The Airports Commission recommended a third runway at Heathrow largely on the basis of the economic benefits it would bring to the country. However, over the last few weeks evidence has emerged that the economic case for a third runway is much less convincing than it may have appeared.
What strengthens the argument is that much of this evidence, whilst unearthed by Gatwick Airport and others, is contained in the report of Airports Commission itself.
We now know:
- The number of domestic airports linked to Heathrow will fall from 7 to just 4.
- A 3rd runway will provide no more than 12 additional long-haul destinations by 2050
The case for a new runway at Heathrow always rested on the fact it would significantly improve connectivity to the emerging economies of the world and that it would connect more UK airports to Heathrow. The facts suggest otherwise. Indeed, a second runway at Gatwick would add 10 new long-haul destinations at a fraction of the cost to the taxpayer.
We also now know:
- The £147 billion the Commission said a 3rd runway would bring to the national economy over 60 years is likely to be way too high.
Its own experts Professor Peter Mackie and Brian Pearce told the Commission that the method of modelling used by consultants PwC, which produced this figure, faced “a number of difficulties” and was about three times higher than traditional estimates.
Using the more traditional modelling methods, and assuming carbon trading is in place, the benefits of a third runway over a 60 year period fall to £69 billion. A second runway at Gatwick would bring in just over £60 billion.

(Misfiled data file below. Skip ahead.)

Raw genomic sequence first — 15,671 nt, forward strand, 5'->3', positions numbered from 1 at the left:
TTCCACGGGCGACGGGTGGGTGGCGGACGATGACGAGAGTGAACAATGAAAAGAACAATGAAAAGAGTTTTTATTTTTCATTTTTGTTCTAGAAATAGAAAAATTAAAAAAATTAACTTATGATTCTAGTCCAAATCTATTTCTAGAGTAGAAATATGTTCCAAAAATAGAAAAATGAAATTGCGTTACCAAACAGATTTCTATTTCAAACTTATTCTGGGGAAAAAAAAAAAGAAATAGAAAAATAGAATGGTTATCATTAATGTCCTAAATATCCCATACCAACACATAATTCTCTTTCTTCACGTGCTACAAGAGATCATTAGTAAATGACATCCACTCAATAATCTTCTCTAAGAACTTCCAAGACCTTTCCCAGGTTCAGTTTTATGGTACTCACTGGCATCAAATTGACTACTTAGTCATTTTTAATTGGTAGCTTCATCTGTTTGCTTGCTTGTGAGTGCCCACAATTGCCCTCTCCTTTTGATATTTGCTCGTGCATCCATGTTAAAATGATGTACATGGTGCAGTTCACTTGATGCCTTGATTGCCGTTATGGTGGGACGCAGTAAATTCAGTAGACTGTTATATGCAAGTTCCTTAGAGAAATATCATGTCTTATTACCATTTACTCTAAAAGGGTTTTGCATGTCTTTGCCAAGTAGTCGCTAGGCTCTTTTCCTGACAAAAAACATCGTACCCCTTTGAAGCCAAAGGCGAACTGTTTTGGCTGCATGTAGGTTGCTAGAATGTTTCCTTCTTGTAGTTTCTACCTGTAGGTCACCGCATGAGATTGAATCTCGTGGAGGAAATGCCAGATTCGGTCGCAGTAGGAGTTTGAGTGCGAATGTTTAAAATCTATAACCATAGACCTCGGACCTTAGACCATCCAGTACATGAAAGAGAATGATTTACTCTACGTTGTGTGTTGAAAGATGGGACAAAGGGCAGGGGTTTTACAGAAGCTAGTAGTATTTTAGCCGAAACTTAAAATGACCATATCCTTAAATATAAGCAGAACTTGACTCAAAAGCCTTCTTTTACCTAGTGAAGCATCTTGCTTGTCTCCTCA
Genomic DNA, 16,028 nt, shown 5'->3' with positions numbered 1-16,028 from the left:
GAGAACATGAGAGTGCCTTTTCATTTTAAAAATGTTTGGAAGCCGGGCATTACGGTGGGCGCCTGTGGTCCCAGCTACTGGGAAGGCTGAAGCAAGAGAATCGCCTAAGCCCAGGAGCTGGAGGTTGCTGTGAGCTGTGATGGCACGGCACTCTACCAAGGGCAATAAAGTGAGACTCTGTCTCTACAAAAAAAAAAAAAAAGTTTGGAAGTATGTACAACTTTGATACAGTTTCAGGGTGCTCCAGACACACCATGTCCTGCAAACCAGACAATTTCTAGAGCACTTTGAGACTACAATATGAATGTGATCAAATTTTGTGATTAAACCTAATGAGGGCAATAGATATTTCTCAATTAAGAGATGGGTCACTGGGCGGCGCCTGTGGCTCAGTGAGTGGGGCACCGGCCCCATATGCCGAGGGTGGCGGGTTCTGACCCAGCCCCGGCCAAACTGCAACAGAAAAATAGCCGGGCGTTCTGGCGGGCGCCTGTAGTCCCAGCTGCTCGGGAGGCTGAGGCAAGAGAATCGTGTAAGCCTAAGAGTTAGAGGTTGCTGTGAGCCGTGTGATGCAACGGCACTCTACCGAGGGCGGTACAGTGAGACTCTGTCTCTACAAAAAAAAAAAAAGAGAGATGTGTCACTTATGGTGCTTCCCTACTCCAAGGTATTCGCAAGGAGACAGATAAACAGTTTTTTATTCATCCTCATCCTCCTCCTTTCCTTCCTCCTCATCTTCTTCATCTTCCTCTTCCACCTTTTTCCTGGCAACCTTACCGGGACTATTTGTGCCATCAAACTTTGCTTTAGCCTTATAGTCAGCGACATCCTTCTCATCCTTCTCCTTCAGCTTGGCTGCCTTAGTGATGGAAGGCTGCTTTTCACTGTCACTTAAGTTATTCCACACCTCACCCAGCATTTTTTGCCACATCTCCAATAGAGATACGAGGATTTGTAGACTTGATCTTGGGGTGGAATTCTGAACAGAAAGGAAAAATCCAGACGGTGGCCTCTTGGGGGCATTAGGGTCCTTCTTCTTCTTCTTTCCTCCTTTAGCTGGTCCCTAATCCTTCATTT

But, if the costs of the disbenefits (such as noise and emissions) and the costs of delivering the third runway are included, the economic benefits fall to £11.8 billion over 60 years. The Commission admits Gatwick would be close behind at £10.8 billion. (Gatwick Airport believes this is an underestimate as it argues the Commission has underestimated the number of passengers it would attract).
A recent report from the Aviation Environment Federation puts the benefits of a third runway even lower as it believes the Commission hasn’t fully factored in the costs of climate emissions.
But, even on the Commission’s own figures, the economic benefits of a third runway at Heathrow could be much less than has been commonly assumed.
Food for much thought for the cabinet committee which is assessing the Commission’s recommendation.